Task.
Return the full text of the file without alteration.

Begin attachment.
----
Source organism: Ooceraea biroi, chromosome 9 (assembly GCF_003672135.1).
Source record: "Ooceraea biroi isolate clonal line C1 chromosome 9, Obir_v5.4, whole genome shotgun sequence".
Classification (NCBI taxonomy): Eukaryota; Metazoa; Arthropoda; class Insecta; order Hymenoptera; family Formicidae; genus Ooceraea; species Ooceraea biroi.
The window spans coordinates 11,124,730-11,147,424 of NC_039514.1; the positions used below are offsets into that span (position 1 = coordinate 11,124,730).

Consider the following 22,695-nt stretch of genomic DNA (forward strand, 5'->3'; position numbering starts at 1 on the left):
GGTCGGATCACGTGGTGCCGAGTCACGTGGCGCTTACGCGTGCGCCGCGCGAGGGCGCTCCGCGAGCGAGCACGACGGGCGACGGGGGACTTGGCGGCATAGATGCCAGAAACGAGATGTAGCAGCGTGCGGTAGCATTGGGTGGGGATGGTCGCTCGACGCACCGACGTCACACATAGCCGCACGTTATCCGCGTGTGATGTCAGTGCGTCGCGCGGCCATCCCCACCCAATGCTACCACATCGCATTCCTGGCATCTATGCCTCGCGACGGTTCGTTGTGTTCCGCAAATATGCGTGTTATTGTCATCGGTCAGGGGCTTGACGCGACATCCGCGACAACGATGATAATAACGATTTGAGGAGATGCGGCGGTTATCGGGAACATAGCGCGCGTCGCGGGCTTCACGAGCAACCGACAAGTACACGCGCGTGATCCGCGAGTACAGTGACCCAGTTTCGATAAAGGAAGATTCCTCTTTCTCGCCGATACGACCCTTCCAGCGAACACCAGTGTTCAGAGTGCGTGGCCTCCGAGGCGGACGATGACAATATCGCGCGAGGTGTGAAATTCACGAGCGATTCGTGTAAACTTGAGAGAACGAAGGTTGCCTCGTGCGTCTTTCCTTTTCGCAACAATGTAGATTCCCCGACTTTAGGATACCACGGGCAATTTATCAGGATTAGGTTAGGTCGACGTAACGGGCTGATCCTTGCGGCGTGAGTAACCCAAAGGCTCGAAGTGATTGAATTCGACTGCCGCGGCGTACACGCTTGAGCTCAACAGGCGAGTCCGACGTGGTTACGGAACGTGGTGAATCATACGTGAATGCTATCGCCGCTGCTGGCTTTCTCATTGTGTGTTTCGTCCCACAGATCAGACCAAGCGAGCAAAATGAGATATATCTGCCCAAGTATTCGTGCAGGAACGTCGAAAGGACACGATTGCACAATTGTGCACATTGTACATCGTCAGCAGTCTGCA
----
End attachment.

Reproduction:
Source organism: Ooceraea biroi, chromosome 9 (assembly GCF_003672135.1).
Source record: "Ooceraea biroi isolate clonal line C1 chromosome 9, Obir_v5.4, whole genome shotgun sequence".
Classification (NCBI taxonomy): Eukaryota; Metazoa; Arthropoda; class Insecta; order Hymenoptera; family Formicidae; genus Ooceraea; species Ooceraea biroi.
The window spans coordinates 11,124,730-11,147,424 of NC_039514.1; the positions used below are offsets into that span (position 1 = coordinate 11,124,730).

Consider the following 22,695-nt stretch of genomic DNA (forward strand, 5'->3'; position numbering starts at 1 on the left):
GGTCGGATCACGTGGTGCCGAGTCACGTGGCGCTTACGCGTGCGCCGCGCGAGGGCGCTCCGCGAGCGAGCACGACGGGCGACGGGGGACTTGGCGGCATAGATGCCAGAAACGAGATGTAGCAGCGTGCGGTAGCATTGGGTGGGGATGGTCGCTCGACGCACCGACGTCACACATAGCCGCACGTTATCCGCGTGTGATGTCAGTGCGTCGCGCGGCCATCCCCACCCAATGCTACCACATCGCATTCCTGGCATCTATGCCTCGCGACGGTTCGTTGTGTTCCGCAAATATGCGTGTTATTGTCATCGGTCAGGGGCTTGACGCGACATCCGCGACAACGATGATAATAACGATTTGAGGAGATGCGGCGGTTATCGGGAACATAGCGCGCGTCGCGGGCTTCACGAGCAACCGACAAGTACACGCGCGTGATCCGCGAGTACAGTGACCCAGTTTCGATAAAGGAAGATTCCTCTTTCTCGCCGATACGACCCTTCCAGCGAACACCAGTGTTCAGAGTGCGTGGCCTCCGAGGCGGACGATGACAATATCGCGCGAGGTGTGAAATTCACGAGCGATTCGTGTAAACTTGAGAGAACGAAGGTTGCCTCGTGCGTCTTTCCTTTTCGCAACAATGTAGATTCCCCGACTTTAGGATACCACGGGCAATTTATCAGGATTAGGTTAGGTCGACGTAACGGGCTGATCCTTGCGGCGTGAGTAACCCAAAGGCTCGAAGTGATTGAATTCGACTGCCGCGGCGTACACGCTTGAGCTCAACAGGCGAGTCCGACGTGGTTACGGAACGTGGTGAATCATACGTGAATGCTATCGCCGCTGCTGGCTTTCTCATTGTGTGTTTCGTCCCACAGATCAGACCAAGCGAGCAAAATGAGATATATCTGCCCAAGTATTCGTGCAGGAACGTCGAAAGGACACGATTGCACAATTGTGCACATTGTACATCGTCAGCAGTCTGCA